What Is Positive Psychology?

Positive psychology is the study of happiness. Psychology has traditionally focused on dysfunction—people with mental illness or other issues—and how to treat it. Positive psychology, in contrast, is a field that examines how ordinary people can become happier and more fulfilled.

Recent posts on Positive Psychology

Why We Accidentally Prevent People From Changing

By Nick Tasler on March 22, 2017 in Strategic Thinking
New research reveals a hidden bias that prevents our kids, our co-workers, and our spouses from making the changes we hope to see.
DepositPhotos/VIA Institute

Disability and Strengths: We Need Phase 3!

5 practical strategies to move you into Phase 3, helping you take on a character strengths-based mindset.

Dealing With Feelings

"Minimize affect inhibition... Maximize positive affects… Minimize negative affects.” — Silvan Tomkins

What Are You Resisting?

By Rick Hanson Ph.D. on March 21, 2017 in Your Wise Brain
It is easy to accept life’s beautiful things. It is the hard things in life that are hard to accept. The sweet spot is both by accepting the fact that they are what they are.

A Story of Personal Loss

My response to personal loss? I always get what I need; occasionally get what I want. Can I rely on a law of attraction to return it to me or should I hope for an honest soul?

Time Spent in an Art Museum Can Be Good Therapy

By Linda Wasmer Andrews on March 20, 2017 in Minding the Body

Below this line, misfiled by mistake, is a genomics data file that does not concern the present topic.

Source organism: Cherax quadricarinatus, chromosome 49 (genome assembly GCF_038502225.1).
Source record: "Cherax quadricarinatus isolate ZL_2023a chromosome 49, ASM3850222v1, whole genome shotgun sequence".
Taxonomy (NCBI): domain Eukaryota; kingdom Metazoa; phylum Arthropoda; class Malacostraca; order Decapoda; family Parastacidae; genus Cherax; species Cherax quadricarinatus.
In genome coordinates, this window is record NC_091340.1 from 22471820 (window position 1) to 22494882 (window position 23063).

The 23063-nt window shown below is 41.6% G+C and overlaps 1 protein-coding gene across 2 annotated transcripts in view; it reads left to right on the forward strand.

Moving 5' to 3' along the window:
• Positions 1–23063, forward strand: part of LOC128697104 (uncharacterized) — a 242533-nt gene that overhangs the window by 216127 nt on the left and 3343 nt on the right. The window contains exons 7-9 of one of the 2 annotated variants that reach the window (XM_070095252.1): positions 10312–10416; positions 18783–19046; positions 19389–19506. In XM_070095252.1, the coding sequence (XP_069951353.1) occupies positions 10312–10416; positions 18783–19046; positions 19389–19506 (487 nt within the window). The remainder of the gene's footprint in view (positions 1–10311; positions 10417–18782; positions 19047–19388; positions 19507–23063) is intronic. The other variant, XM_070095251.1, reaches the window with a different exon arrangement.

Researchers Lisa and Jeffrey Smith have spent years studying how people behave in art museums and what they get out of the experience. Here's what the Smiths' latest study shows.

Movies That Tell Us Life Is Livable, Even If It's Imperfect

By Stanton Peele on March 18, 2017 in Addiction in Society
Two new movies tell us that life is worth living, and love worth pursuing, even as it carries bitter disappointments.

Breaking Down the Elements of Acting

If theatre is awesome for kids, which kids? What kinds of awesome? And how? Let's break it down.

Forecasting Happiness

How do we know what will make us happy? Psychologist Daniel Gilbert’s insights on happiness.

Love Your Neighbor

By Rick Hanson Ph.D. on March 13, 2017 in Your Wise Brain
Compassion and kindness expresses an inner freedom. 

How I Learned to Stop Whining and Why It Was a Great Lesson

It took me a long time to realize “vulnerable,” "insecure" and “adorable” were not the same thing. Whining is not attractive. I had to learn that and it was a good lesson.

What’s the Matter with Empathy?

By Sara Konrath Ph.D. on March 07, 2017 in The Empathy Gap
At a time when “empathy” is more controversial than ever, a researcher explains what it is, what it isn’t, and when it fosters kindness and compassion.

Karate Kicking to a Song by Sia

By E. Paul Zehr Ph.D. on March 07, 2017 in Black Belt Brain
This is a story about a woman you haven’t heard of who influenced a girl you probably don’t know but who did something with a singer you’ve certainly seen.

Why Is Gratitude in Relationships So Beneficial?

By Seth J. Gillihan Ph.D. on March 07, 2017 in Think, Act, Be
Writing about people we're thankful for boosts our well-being. Does expressing our gratitude help even more?